The shop on the street level has a triangle form. It is in the corner of a building, at the crossing of two streets. On the basement in the big rectangular room there is a space dedicated for sales. The staircase in horseshoe form with double banisters of brass post, painted metal and of crystal occupies a great part of the boutique on the street level. This are functions as a reception space, an exposition space and a cashier space. In front of the entrance, under a protruding volume there are a wall illuminated from behind and a shelf, almost reaching the shop window. Two high sliding doors in wood close the hanging-cupboards with dresses along the walls. At its side a niche accommodates a cashier desk in two-colored metal, which is a protruding volume in suspension.
The double cut in the form of a cross designs the false ceiling above the staircase and accommodates an accumulator of embedded lights.
The flights of stairs land on the basement is accomplished in steel Corten which sustains the parapet in crystal plate.
In the saloon for sales the cupboard system with sliding doors in natural wood, as high as the ceiling, dresses the walls and hides the fitting rooms. The working desk in enameled steel is protruding, suspended on one of two pillars.
A five-meter-long, very thick table in mahogany with its sawn and in red painted edges serves as a display. It is placed on a structure in colored aluminum and on another structure in crystal.
The illumination system of diffuse light allows the regulation by area. The built-in double overhead lights design the false ceiling.
The floors are in epoxy resin that spreads evenly on its own. In some areas fissured stone is laid ad incertum.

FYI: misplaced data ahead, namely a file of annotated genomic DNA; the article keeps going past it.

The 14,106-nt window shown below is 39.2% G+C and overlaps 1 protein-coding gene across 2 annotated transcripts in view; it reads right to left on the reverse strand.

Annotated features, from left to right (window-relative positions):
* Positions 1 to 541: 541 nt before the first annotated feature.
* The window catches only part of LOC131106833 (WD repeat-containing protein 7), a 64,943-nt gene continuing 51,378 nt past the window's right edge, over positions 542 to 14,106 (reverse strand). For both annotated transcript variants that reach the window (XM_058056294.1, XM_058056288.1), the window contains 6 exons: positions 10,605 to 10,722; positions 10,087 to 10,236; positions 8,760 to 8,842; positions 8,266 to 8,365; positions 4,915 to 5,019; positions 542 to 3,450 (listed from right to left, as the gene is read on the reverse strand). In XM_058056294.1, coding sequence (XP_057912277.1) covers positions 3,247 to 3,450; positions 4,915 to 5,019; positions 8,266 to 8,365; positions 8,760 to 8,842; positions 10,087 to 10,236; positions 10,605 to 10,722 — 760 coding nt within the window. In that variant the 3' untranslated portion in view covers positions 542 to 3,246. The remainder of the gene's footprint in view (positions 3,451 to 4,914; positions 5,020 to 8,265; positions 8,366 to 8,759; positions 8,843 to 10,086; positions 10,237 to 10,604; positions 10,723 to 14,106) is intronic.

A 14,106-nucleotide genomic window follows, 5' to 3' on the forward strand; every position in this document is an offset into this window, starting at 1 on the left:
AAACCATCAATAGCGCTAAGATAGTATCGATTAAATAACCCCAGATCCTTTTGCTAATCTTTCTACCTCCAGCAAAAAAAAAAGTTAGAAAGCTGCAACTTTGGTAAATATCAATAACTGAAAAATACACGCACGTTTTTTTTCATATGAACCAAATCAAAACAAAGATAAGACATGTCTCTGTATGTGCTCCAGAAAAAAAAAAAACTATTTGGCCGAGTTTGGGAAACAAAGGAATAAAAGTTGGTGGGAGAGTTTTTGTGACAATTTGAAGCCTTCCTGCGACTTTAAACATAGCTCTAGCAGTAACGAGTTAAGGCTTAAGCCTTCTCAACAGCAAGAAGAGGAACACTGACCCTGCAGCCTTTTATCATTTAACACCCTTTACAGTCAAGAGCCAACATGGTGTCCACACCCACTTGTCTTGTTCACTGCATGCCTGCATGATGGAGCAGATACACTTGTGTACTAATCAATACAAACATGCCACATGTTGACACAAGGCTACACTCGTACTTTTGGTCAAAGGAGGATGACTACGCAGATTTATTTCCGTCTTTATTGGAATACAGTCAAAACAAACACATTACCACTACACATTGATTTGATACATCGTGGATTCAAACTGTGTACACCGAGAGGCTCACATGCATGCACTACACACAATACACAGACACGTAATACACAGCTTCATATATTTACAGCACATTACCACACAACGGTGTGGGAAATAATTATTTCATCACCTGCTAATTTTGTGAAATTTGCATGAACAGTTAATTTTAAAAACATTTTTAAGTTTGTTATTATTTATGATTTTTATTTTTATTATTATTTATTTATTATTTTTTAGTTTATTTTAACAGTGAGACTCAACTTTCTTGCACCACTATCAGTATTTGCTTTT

Mode shops in general are very complicated spaces to project. One reason for this is that it is never the architect but the company to choose them for commercial reasons. The other is that they are always in subjection structurally and spatially. Not to mention to the regulations imposed by the bureaucracy. Scarce time at disposal to accomplish the work. The budget. The interference from the stylist, etc. You need to know to focus on all the difficulties and to first deal with them in order to project. It is a really craftsman’s work. Everything is order-made. Everything must be unique and special. Never be similar to what already exists. Each time you start da capo. Each time the battle against time starts again.
In the case Maska, I had to find a connection between two floors of the shop. I had to give a value to the triangular space that has two big shop windows and invaded by a staircase which could not be moved. Spaces over two floors are complicated because you have to invent a staircase as a structural, functional and esthetic element. The staircase at Maska required of all of those who worked together lots of energy and precision. It is completed, using a system of freestanding volumes in steel. They were fixed and then mounted in the yard. A heavy object, not easy to start to work on. The space Maska lives on three important spatial moments: the reception Aiea, the staircase and the large show room. Every inch of the decoration and the technical system of illumination is realized based on the drawing. Infinite details for each thing. Kilometers of technical drawings.